Yet another possibility is that hairlessness in protohumans was a purely neutral mutation that just happened to go to penetration in the (much smaller) population by genetic drift. The smaller the breeding population, the easier this is of course. Genetic analysis also suggests that the protohuman population of 1.2 million years ago went through a bottleneck of ~14,000 individuals. Just FYI.

There is really no definitive answer to this other than to say “well, it happened”. Whatever the reasons for it’s arising, though, it seems to be pretty well entrenched in modern humans. As you point out, there aren’t any modern human populations that have as much terminal hair as gorillas or chimps, and the conditions that do result in furry modern humans typically come with significant deleterious side effects either survival-based or socially-reproductively based.

PHVogel

I’m with Dmitri: Your objections reveal such a fundamental ignorance of evolution that it really is like asking “If the world is round, why don’t the people at the bottom fall off?” And, then, when someone explains why, asking “Well, then, why doesn’t all the water gather at the bottom?” A couple of hours spent with a book on evolution that wasn’t written by a creationist would, at least, put you in the position of asking meaningful questions (and writing objections that aren’t foolish).

PHVogel

And creationist books don’t carry the party line? Interesting claim: there exists creationist books that don’t support creationism? More importantly: Isn’t reading creationist books to find out about evolution sort of like reading a book written by an atheist to find out about Christianity? When I want to find out about creationism, I read books by creationists–it seems only fair.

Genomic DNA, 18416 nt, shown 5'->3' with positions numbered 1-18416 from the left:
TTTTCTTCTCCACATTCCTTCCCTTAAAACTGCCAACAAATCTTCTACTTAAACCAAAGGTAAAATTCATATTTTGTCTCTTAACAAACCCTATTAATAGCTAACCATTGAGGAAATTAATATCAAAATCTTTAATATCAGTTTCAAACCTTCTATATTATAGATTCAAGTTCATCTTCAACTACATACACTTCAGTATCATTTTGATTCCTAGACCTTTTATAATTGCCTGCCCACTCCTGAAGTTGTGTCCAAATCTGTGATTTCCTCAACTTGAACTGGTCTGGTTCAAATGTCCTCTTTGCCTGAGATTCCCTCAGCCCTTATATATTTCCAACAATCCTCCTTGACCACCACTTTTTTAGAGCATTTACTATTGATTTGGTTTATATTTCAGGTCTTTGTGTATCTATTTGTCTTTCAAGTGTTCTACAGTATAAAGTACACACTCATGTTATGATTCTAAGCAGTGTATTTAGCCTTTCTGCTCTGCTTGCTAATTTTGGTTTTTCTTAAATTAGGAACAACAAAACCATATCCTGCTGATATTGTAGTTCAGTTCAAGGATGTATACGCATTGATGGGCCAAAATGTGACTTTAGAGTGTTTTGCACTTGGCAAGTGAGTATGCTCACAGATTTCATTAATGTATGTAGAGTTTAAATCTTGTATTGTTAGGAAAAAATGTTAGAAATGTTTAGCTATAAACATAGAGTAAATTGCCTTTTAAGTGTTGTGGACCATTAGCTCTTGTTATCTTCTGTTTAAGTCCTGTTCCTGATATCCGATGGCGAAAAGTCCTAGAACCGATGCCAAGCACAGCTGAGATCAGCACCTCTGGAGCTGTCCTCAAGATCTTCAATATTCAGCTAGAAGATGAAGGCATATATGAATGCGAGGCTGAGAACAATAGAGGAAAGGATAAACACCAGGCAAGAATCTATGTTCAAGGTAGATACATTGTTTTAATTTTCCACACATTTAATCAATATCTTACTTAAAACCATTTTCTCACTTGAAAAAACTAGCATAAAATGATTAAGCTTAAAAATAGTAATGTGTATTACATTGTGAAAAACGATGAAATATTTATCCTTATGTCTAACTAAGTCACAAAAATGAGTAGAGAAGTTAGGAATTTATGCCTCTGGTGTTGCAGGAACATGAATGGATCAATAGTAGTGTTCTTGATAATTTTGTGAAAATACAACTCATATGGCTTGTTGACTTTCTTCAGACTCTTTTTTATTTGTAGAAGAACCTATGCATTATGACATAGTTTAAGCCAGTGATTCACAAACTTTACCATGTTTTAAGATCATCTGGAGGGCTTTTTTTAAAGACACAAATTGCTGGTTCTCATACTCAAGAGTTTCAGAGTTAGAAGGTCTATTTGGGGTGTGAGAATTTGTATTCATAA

You are free to “punish” whoever you want, of course (interesting word choice). But I hardly think that I’m being uncivil. Would your objection be that I’m not toeing the party line? I thought that was a bad thing…

PHVogel

The second law of thermodynamics says that heat can not of itself pass from a cooler object to a hotter object (thank you Flanders and Swan). I do realize that creationists deliberately reword this to say that a “entropy must increase in a closed system”: but that isn’t what the law says (entropy can remain constant) and it doesn’t even begin to apply to evolution which isn’t a closed system. I don’t know of what science gives you the rule “Information doesn’t write itself” law. Of course “information” is a loaded term, isn’t it: it suggests that something has meaning.

But, of course, if you already have the “truth” no further investigation/learning is required, is it? Certainly, reading anything that disagrees with the truth would be a waste of your time. And that does make things very simple.

By the way, I thought that MatthewJ did what you ask and provided you (and your readers) with the explanation you requested.

James B

Terry, your statement that”Evolution breaks the Second Law of Thermodynamics” is incorrect. SLT says that entropy cannot decrease *in a closed system*. Living organisms aren’t closed systems because they constantly exchange energy with the environment. If entropy is lost from organisms as they become more complex in the course of evolution, a greater amount of entropy is gained by their environment.